But what a number of biblical scholars have pointed out is that this seems to be a relational declaration here. In other words, it’s a matter of quality as opposed to quantity. There’s a robust corpus of biblical scholarship that is saying these statements of monotheism in the Hebrew Bible is more about Israel’s relationship with God, their covenantal relationship, rather than the actual number of gods. So there may be multiple gods out there. The Bible is saying, “The Egyptians and the Babylonians and these other people may have their gods, but we as Israel will only have one god that we have a covenantal relationship with.” And therefore this, as you can probably tell, raises all sorts of questions: well, okay, is that monotheistic if you acknowledge other gods as existing but only worship one? Or do we come up with another word for it? Sometimes scholars use the word monolatry to explain this, which is worshiping or having obedience to one god while also acknowledging the existence of other gods.
So to wrap it all up, I think it really comes down to a question of how we define terms, how we understand these terms, and being careful in how we read them back onto the biblical text and making sure that we’re not importing our modern concepts back onto the ancient scriptures.
Laura Hales: You have mentioned that the divine council is referenced in Isaiah and also Genesis, but would you say that in the Hebrew Bible the divine council is most evidenced in poetic renderings such as Job and Psalms?
Stephen Smoot: It would probably be safe to say that. There are a number of psalms that acknowledge other gods besides God himself. Not necessarily that the psalm is saying to worship these gods, but usually uses them to contrast these gods with the god that Israel is worshiping. Think about the phrase, “The god of gods, the king of kings, the lord of lords.” We often hear this phraseology in the scriptures and this sometimes appears in the Psalms and in other poetic books in the Hebrew Bible. The idea behind this phraseology appears to be that these other deities, these other gods, may be out there, but our god, he is king of the gods, or he’s the god of those gods, right? He is somehow greater and bigger, and more magnificent and powerful than these other gods are, and therefore he’s worthy of our worship.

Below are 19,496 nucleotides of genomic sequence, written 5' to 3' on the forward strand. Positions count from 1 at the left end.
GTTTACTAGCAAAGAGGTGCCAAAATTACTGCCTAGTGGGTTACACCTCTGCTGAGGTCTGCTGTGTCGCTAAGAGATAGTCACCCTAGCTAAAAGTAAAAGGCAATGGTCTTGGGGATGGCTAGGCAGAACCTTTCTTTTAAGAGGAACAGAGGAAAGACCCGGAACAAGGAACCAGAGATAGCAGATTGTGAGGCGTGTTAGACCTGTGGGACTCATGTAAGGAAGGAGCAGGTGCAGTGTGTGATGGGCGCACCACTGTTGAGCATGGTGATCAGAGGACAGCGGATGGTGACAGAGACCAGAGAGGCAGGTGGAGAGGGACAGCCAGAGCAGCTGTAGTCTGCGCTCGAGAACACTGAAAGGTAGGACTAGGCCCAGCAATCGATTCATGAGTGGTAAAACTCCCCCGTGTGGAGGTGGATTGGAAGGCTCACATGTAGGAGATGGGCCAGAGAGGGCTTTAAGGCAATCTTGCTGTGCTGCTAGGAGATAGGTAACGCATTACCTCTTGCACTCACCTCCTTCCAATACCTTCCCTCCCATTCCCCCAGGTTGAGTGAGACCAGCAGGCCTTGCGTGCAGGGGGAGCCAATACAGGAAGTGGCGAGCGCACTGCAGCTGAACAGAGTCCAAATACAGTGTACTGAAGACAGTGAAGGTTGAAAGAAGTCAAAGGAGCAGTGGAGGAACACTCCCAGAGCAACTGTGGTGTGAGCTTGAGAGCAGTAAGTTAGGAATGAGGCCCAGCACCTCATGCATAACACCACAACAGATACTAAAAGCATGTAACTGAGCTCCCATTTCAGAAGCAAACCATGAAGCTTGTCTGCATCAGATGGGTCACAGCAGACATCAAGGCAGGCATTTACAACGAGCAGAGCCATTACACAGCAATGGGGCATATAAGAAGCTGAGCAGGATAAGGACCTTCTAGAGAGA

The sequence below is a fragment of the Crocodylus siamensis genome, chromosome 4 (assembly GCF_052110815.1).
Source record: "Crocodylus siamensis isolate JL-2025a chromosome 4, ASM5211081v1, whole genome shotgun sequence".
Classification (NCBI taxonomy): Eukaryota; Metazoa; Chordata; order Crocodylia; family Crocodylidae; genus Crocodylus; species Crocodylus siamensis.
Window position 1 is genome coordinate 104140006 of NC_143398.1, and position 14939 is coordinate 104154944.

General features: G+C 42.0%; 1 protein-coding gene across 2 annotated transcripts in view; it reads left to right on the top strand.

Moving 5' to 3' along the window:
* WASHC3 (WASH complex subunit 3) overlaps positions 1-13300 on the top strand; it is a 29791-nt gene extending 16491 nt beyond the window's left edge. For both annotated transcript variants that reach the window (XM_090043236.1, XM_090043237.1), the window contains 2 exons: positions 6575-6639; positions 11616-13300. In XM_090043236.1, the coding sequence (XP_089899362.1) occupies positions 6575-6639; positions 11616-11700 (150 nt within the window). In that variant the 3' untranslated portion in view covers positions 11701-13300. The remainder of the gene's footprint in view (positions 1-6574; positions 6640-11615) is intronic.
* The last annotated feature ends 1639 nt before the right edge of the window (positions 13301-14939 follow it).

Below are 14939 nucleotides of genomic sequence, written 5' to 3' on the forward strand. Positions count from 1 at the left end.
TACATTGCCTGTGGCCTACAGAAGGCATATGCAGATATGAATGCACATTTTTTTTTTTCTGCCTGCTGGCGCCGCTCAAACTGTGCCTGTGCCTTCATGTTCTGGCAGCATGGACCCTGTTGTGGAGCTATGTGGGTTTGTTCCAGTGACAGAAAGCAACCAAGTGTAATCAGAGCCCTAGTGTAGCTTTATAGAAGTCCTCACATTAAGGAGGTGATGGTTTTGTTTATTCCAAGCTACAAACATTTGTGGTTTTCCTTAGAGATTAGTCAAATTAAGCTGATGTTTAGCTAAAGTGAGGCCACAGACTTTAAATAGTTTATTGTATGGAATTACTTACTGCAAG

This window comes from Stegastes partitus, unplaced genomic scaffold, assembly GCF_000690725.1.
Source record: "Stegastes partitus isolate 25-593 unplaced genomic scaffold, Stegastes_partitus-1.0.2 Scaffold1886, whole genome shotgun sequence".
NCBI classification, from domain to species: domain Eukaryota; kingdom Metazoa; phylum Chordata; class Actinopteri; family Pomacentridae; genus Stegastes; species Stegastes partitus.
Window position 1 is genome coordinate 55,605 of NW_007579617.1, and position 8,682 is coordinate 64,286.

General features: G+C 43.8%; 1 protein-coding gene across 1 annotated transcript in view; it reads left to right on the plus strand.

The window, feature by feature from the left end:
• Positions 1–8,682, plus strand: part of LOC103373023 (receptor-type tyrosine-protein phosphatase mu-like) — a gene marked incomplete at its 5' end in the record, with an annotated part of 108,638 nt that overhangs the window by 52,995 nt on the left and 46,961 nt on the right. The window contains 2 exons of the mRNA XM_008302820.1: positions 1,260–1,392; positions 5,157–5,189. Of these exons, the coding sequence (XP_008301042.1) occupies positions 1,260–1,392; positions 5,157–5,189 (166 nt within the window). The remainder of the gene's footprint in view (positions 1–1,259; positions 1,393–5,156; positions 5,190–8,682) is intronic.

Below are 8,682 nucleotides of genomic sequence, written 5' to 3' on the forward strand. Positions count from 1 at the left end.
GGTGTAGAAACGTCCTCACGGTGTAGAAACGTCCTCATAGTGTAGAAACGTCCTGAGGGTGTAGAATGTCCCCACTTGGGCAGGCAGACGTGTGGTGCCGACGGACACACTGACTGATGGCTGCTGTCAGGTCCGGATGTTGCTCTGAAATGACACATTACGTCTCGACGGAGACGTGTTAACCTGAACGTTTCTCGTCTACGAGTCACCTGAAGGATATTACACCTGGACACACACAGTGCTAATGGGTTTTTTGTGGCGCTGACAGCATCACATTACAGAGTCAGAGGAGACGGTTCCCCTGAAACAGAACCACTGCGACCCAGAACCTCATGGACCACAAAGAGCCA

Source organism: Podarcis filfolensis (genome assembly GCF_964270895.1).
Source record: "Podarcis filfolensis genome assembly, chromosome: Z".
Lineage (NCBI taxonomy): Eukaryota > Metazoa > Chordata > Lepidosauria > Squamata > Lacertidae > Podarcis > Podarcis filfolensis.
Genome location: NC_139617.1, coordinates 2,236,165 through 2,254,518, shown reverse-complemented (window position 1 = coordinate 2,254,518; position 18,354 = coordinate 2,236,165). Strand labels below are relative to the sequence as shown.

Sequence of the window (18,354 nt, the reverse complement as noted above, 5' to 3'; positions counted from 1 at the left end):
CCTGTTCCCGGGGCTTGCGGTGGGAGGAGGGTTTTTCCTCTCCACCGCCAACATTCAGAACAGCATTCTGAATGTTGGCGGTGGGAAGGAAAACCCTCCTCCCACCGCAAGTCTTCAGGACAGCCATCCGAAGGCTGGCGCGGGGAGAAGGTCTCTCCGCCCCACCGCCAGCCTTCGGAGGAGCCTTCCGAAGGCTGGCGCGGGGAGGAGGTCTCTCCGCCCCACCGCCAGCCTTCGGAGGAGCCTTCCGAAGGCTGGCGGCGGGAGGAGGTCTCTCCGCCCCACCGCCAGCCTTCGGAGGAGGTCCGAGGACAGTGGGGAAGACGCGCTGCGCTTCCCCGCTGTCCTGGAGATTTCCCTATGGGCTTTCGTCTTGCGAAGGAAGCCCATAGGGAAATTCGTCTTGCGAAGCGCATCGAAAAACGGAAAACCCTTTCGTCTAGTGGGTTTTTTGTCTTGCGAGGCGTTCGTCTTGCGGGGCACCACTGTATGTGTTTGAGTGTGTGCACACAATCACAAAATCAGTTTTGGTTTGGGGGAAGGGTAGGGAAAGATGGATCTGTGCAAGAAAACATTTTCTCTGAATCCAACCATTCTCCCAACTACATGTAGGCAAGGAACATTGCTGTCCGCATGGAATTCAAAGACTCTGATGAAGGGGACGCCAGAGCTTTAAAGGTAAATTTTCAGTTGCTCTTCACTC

The poetic depictions of the divine council in places such as the Psalms is usually doing it to exalt the god of Israel and exalt Him over the gods of other nations or even the gods in the divine council, and to reiterate the point that this god alone is who we’ll worship, even if there are these other gods around Him. There’s a lot more to say about it, but certainly you look at Job, you look at the Psalms, you look at other parts of the Hebrew Bible, and you can definitely see the divine council creeping out.
Laura Hales: If I were to approach the Old Testament with the purpose of finding the divine council, what types of phrases would I look for that would specifically refer to that type of a body?
Stephen Smoot: Yeah, that’s a really good question, and that kind of comes down to a question of which Bible translation are you going to use? Some biblical translations are better than others in rendering the phrases or the key words, you might say, that indicate when the divine council is in play here. I can recommend to our listeners the New Revised Standard Version of the Bible, which is a wonderful translation. In it, if you’re reading that translation of the Bible, look for phrases such as “divine council,” “council of God,” “council of the holy ones.” I’m trying to think of what else there might be off the top of my head.
Laura Hales: How about the members of the council?
Stephen Smoot: Oh, there we go. That’s a little more clear. The members include gods, the sons of God, or sons of the gods. It can include the angels, the stars, the heavens, the host of heaven, or the heavenly host. That’s a pretty big one. Even the Lord of Hosts, a phrase that we encounter quite often. The idea behind that phrase is that there’s God, the Lord, and he is the divine commander of this heavenly army of deities that fight for him, right? You look for those key phrases or those key titles or names for the divine council and its participants, and that’ll clue you in that you’re reading a divine council text. I have to say, it’s much clearer in Hebrew when you encounter these things than it is when you encounter it in different English translations because sometimes the translations will obscure the names or the titles for the divine council and its members.
Nevertheless, you can see it there, and these are a couple that our listeners can keep in mind as they’re reading the scriptures. Think of divine council, think of the heavenly host, think of the host of heavens, the sons of the gods, the sons of God, the angels, the stars, and so forth. If you encounter these, odds are you’re talking about a divine council text.